For one Edmond youngster, the 2014 U.S. Senior Open provides a unique opportunity to learn from top professional golfers.
Ethan Perry started playing golf when his parents shared their love for the game with their son. It didn’t take long for him to develop his own abiding feelings.
“I’ve loved it ever since,” Ethan said.
Today, Ethan, 13, is a member of the golf team at Sequoyah Middle School, part of the Edmond Public Schools system. Like other local youngsters, Ethan applied to be a volunteer for the Senior Open, which will be played July 10-13 at Oak Tree National. Practice rounds start Monday and continue through Wednesday.
“I’ve played golf for three-plus years and would love the opportunity to volunteer and walk 18 holes carrying a sign,” he wrote in his application. “I understand the importance of being quiet and have a general understanding for the rules of golf.”
Ethan is going to get his chance and will be a sign bearer during the tournament. The U.S. Senior Open runs Monday, the first day of practice rounds, through Sunday.
“I’m really excited,” he said. “I’m really honored to be a part of it.”
Ethan hopes to make the most of the opportunity. He said he enjoys the mental aspect of golf and the personal challenges the game presents. He hopes he can learn a thing or two while he’s watching the pros out on the course.
Cindy McCormick, Ethan’s mom, said she’s a casual golfer who learned the game from her parents. She said she is thankful that local youngsters have a chance to be part of the event.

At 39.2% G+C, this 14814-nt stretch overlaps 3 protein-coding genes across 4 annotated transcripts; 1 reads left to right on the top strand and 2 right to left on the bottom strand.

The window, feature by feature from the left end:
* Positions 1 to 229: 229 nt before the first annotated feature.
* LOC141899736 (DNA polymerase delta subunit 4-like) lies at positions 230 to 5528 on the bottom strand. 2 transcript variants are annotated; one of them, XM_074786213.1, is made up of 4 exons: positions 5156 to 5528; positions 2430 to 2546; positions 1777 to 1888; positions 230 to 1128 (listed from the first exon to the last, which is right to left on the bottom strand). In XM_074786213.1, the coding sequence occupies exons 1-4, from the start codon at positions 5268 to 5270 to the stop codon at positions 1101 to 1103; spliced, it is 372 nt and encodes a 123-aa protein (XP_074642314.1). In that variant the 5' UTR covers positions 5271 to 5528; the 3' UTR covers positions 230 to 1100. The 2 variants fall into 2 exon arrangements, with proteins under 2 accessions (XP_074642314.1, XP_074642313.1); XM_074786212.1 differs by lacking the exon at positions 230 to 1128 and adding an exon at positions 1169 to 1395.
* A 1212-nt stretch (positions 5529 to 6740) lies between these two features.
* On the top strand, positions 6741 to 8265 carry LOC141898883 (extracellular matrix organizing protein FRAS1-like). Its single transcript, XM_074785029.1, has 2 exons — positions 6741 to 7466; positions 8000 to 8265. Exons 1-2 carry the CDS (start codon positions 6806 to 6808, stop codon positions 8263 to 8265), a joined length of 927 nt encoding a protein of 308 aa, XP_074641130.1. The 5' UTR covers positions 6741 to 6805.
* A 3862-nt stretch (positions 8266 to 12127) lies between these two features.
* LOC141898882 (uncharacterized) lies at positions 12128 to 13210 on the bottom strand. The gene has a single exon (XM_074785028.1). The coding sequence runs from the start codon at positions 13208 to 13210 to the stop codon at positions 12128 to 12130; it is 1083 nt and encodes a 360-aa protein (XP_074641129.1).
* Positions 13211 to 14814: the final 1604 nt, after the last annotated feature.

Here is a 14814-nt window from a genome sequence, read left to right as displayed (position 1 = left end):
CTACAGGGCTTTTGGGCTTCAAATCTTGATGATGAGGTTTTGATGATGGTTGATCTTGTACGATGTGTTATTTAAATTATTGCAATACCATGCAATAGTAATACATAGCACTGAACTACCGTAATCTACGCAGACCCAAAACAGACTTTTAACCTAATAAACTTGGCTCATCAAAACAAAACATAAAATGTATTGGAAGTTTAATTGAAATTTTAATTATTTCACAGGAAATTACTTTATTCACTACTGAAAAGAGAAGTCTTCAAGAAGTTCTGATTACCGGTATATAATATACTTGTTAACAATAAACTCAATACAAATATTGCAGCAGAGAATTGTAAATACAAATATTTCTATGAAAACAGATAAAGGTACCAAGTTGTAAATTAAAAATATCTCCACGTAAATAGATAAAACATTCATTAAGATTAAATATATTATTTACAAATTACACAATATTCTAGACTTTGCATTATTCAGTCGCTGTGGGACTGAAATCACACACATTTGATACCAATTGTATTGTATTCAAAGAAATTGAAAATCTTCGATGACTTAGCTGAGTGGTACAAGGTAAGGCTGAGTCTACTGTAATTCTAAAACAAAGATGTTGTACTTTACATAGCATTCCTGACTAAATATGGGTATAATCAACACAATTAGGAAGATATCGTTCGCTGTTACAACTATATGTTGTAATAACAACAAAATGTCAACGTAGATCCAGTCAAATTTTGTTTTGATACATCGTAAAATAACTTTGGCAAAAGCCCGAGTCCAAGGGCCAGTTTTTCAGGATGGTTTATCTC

“I think it’s an amazing opportunity for our local youth,” she said.
Brianne Miller, 2014 and 2015 U.S. Senior Open championship manager, said 2,000-3000 volunteers are generally needed for a championship. Junior volunteers are age 13-17.
If selected, they are assigned to a committee. The USGA asks that they work four days, and junior volunteers may work as standard bearers or in program sales. Duties of regular volunteers include staffing the volunteer headquarters and handling disability services, which include scooters available on a first-come, first-serve basis.
“We really couldn’t do it without them,” Miller said.
Miller said volunteers pay a fee and get a package that covers the uniform — a windbreaker, hat/visor, credential for the week and meals during shifts. Uniforms are picked up at the volunteer appreciation party or before the first shift. Non-junior volunteers get a one-time discount in the merchandise pavilion. Before and/or after their shift volunteers are encouraged to watch golf as a spectator.
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